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J Surg Oncol. 1981;17(3):201-9.

Efforts to explain spontaneous regression of cancer.

Abstract

After a study of the 176 cases (Everson and Cole) of spontaneous regression of cancer and recent progress in immunology, the author is convinced stimulation of the immune process is the most important factor in S.R. of cancer. Stimulating factors are numerous including bacterial products, enzymes, infections, hormones, trauma, etc. Of the 176 cases reported by Everson and Cole, 71 (40%) were associated with some type of operative trauma. Since the effective anticancer agent interferon is an important protective agent (especially antiviral) in the human body, this product could readily play an important role. Immunoglobulins appear to be possible factors. The blocking and unblocking agents of the Hellströms and associates support this supposition. Elimination of carcinogens appears important, considering the remarkable disappearance of cancer of the bladder in 12 of 13 patients having diversion of the urine from the bladder to the colon by transplantation of the ureters from the bladder to the colon. Innumerable antigens unknown to us at the present time could act as stimulants to our immune system, and thus cause regression of cancer. Hormonal factors must obviously be considered, but the author is doubtful that they exert an important role.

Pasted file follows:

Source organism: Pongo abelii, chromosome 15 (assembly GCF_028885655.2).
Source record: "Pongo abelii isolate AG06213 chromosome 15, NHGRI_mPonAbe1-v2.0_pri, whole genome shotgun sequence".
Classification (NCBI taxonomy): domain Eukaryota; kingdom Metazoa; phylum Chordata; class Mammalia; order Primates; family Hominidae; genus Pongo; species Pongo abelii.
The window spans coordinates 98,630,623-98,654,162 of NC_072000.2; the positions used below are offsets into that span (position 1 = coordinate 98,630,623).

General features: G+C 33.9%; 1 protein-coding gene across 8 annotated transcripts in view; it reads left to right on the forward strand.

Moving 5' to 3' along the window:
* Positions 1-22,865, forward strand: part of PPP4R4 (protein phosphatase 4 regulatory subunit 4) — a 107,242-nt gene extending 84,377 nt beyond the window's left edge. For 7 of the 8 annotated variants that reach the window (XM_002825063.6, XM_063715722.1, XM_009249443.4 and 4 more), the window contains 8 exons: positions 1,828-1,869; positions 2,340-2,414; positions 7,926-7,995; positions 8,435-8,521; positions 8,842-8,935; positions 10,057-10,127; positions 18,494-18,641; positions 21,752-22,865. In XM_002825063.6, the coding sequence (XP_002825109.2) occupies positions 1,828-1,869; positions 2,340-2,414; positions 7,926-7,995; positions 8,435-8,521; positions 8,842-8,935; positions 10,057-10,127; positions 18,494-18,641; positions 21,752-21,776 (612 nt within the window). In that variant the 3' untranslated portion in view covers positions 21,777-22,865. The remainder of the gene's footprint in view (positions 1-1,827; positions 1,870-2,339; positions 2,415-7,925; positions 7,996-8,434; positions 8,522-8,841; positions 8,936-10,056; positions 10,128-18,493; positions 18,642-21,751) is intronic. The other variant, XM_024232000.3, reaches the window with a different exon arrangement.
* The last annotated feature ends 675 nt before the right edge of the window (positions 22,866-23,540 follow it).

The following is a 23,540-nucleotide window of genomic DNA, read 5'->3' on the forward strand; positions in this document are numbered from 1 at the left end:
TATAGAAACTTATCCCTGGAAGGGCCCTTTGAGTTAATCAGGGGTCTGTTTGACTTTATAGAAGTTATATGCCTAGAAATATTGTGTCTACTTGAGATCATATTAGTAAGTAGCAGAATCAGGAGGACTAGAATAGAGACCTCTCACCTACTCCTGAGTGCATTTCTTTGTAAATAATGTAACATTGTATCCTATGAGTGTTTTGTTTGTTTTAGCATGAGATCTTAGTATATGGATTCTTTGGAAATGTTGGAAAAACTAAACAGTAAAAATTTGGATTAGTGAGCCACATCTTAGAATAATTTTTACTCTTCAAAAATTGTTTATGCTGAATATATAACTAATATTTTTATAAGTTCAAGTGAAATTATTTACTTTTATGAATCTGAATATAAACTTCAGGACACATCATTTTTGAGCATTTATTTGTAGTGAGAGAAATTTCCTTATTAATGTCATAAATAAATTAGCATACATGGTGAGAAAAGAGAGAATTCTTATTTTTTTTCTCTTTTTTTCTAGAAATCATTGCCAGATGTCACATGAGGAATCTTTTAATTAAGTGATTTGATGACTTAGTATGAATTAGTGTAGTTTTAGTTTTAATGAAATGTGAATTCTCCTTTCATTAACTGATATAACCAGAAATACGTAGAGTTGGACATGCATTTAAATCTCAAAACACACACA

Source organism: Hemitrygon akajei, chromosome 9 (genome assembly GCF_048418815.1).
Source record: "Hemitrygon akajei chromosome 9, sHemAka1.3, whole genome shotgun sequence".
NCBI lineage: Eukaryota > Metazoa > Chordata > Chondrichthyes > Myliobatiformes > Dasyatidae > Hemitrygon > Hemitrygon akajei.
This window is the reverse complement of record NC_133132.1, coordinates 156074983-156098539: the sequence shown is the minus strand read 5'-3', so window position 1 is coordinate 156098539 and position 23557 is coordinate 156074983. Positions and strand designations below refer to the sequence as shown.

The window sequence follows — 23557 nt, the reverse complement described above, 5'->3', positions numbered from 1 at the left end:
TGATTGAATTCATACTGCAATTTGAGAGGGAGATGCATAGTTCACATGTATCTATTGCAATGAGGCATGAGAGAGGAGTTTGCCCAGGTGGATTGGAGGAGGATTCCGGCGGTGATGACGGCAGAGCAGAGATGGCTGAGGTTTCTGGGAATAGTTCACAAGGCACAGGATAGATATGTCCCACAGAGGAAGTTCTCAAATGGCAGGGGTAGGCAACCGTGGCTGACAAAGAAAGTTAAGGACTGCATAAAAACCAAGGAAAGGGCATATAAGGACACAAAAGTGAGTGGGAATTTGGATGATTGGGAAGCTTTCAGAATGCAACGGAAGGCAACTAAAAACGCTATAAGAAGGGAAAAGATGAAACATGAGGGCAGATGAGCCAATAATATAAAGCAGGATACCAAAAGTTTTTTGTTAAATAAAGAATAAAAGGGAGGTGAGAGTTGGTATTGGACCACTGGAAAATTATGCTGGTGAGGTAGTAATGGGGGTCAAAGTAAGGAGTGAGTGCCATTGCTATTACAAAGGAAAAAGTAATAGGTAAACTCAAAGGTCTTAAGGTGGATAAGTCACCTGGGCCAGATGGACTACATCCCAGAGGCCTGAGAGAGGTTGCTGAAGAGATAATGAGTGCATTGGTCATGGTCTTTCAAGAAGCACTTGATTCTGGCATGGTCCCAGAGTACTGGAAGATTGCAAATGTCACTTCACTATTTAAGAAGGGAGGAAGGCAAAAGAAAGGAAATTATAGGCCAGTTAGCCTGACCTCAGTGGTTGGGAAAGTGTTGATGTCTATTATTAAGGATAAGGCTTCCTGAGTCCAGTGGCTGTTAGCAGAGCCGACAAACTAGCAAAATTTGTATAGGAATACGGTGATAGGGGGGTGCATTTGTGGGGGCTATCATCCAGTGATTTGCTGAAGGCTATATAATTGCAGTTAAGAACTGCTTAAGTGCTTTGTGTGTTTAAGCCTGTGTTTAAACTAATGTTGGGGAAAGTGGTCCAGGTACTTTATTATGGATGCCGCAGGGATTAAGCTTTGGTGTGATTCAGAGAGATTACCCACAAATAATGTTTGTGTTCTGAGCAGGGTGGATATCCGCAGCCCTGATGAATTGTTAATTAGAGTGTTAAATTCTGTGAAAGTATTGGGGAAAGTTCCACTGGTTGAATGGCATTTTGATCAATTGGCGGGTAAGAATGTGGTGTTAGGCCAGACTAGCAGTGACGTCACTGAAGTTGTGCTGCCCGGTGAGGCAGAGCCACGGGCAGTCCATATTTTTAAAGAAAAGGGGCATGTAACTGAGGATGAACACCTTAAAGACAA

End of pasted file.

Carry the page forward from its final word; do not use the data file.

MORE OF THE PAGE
PMID:
6166811
[Indexed for MEDLINE]

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